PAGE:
Sunday, May 6, 2012

The Weekly Photo (Week 19)

High Noon Photography

This weeks photo was taken during that period when the sun is highest in the sky. Photographers are admonished to avoid this time of day – the light is harsh, the shadows dark and deep, the angle of the light is unflattering … All that is true, but even the high noon time sun can provide some magical light and allow some subjects to be at their best.

The photo for this week is a leaf. There are other leaves in this picture, but the high sun played just beautifully with the texture of the central leaf.


No trickery or post-processing magic here, just light and shadows. I loved the way the structure is highlighted and edged with wide shadows.

WallThe texture of vertical object can be well photographed with the high sun angle. A wall, like here in flat light, shows the colors but essentially nothing of the texture. Light at a steep angle can bring out the real look and feel of these walls as shown in the next two images.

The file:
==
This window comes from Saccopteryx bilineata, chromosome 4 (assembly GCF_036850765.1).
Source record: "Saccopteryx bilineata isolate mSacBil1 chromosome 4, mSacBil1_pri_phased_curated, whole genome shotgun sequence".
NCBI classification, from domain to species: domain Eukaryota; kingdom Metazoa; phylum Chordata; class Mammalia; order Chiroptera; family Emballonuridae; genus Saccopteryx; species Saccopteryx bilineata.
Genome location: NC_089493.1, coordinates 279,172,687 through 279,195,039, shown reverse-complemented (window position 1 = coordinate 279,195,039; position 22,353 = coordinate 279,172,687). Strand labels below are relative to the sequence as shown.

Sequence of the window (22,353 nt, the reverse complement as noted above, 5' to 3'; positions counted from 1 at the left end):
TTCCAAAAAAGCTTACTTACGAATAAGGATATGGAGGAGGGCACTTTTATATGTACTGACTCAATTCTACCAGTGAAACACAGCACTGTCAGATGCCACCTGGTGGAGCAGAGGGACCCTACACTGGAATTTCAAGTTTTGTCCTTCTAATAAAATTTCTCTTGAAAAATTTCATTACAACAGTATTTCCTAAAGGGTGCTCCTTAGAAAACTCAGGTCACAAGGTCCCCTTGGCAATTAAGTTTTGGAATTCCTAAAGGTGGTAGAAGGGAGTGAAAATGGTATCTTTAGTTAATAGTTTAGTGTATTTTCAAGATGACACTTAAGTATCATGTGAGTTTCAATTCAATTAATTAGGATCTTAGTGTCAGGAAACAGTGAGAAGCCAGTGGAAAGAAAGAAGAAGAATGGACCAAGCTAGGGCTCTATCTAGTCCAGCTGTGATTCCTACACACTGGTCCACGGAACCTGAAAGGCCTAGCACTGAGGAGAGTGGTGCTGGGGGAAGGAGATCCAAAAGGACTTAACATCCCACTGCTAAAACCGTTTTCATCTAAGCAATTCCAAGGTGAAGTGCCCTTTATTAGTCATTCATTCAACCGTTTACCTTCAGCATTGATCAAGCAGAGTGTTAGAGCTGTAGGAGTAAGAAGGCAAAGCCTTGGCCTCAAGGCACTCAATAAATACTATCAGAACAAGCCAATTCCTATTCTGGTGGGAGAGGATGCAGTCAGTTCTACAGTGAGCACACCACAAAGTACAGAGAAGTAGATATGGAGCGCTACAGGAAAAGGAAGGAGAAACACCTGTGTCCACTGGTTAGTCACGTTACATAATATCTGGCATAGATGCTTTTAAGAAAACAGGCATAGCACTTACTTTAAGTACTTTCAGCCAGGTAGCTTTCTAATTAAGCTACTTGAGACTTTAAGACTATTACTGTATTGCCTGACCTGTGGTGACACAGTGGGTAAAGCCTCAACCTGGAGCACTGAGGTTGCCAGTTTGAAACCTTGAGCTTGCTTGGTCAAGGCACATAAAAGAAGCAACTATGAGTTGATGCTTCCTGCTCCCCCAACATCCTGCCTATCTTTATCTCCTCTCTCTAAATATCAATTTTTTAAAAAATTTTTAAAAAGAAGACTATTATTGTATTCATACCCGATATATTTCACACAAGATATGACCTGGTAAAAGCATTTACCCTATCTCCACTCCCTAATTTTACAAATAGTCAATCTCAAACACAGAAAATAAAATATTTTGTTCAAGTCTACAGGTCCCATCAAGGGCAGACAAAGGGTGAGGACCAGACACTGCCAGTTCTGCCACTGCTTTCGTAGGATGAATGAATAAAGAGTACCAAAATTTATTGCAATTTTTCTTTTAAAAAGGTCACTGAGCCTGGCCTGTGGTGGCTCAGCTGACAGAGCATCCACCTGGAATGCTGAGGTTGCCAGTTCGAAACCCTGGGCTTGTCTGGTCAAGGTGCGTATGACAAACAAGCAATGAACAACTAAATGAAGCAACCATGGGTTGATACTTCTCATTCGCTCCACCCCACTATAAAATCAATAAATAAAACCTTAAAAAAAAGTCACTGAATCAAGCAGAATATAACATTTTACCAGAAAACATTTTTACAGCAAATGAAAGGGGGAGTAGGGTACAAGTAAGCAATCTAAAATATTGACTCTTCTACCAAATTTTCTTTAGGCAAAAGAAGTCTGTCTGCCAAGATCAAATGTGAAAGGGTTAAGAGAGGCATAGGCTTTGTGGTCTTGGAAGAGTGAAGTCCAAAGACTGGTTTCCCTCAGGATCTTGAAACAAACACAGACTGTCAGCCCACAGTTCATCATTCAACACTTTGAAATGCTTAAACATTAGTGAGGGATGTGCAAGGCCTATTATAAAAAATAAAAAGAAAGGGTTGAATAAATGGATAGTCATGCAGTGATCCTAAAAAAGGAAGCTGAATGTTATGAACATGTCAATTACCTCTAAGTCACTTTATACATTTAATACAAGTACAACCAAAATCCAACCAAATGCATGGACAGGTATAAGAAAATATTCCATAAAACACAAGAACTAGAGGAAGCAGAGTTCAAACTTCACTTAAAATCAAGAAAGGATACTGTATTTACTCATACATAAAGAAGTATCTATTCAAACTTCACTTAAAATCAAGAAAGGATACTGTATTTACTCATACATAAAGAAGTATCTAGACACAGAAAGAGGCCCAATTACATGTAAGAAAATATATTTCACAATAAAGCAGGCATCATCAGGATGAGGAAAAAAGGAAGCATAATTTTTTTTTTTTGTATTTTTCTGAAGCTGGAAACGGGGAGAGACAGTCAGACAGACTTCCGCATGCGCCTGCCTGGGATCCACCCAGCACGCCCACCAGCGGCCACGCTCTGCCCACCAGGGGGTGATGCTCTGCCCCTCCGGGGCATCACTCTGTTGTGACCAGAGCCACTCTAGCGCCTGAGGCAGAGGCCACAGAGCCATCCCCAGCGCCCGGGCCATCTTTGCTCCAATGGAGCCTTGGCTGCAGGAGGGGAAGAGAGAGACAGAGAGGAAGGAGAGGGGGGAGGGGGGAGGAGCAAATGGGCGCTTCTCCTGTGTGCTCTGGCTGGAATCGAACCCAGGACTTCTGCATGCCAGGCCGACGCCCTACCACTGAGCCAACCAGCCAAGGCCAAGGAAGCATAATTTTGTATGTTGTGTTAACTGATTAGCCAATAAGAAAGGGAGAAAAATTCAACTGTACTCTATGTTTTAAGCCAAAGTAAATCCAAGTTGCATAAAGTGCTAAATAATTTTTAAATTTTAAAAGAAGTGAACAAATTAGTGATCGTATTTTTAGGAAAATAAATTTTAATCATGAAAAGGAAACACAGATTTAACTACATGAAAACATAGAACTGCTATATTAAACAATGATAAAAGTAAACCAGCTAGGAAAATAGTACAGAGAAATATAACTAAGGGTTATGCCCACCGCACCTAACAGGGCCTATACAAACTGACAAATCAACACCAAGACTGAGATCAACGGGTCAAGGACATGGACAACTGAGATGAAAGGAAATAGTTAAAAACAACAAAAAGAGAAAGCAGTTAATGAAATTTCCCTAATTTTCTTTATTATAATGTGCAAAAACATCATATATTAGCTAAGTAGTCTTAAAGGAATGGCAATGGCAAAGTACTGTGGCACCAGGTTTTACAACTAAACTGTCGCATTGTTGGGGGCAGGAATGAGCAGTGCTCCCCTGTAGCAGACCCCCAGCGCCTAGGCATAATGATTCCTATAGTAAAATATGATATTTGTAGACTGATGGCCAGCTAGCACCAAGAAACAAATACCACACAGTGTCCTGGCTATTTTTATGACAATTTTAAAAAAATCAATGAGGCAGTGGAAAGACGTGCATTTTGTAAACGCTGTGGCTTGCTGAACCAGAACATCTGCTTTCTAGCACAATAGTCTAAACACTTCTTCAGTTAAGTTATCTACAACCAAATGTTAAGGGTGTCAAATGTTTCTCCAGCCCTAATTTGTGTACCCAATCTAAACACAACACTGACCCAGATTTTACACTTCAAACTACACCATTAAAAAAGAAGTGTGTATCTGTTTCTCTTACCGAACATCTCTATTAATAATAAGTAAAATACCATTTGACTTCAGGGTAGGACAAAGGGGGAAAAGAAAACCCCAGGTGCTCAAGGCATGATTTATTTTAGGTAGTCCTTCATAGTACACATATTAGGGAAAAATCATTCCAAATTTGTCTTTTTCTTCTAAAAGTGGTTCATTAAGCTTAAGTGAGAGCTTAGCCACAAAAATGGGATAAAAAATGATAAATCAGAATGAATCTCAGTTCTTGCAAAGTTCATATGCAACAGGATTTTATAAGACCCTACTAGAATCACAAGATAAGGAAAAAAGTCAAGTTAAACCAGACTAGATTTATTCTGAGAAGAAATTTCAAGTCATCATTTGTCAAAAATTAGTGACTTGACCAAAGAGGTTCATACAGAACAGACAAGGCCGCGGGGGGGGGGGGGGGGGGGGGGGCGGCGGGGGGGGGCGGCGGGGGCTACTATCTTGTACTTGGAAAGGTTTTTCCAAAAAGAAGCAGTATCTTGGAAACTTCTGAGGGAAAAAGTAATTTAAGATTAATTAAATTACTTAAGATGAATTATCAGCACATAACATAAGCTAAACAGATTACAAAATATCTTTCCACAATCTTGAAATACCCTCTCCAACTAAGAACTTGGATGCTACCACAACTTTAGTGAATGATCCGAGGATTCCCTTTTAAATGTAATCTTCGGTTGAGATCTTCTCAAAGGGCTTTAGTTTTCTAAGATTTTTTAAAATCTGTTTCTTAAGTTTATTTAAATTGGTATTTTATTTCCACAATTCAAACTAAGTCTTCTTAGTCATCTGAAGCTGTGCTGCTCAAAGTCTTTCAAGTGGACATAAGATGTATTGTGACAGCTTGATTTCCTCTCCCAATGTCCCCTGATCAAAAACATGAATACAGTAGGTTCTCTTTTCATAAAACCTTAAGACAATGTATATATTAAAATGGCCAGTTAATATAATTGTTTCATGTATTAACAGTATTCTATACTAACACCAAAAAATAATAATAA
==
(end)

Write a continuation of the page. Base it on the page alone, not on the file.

The high-angle light makes walls look very realistic and brings out the dimensional characteristics.

Wall at Noon


The high, noon-time sun may not work at all for portraits of people, but don’t dismiss this kind of light as too limiting. Many subjects can be well photographed in the overhead sun. Mid-day is not just for siestas, so squint if you must, but look for picture opportunities. Here two more images to show that harsh down-light can be flattering after all.



Click on the images for better views.


© 2011 Ludwig Keck


  1. Hi Ludwig, I agree with your comments about high noon shooting, but my preference is for those overcast days or late afternoon when I don't have to be conned with sun placement. The duck showed well in his portrait.

  2. Thank you, Beatrice. Late afternoon is also my favorite time, the light tends to be magical. Sometimes, of course, there is no choice, and one just has to make the best of it.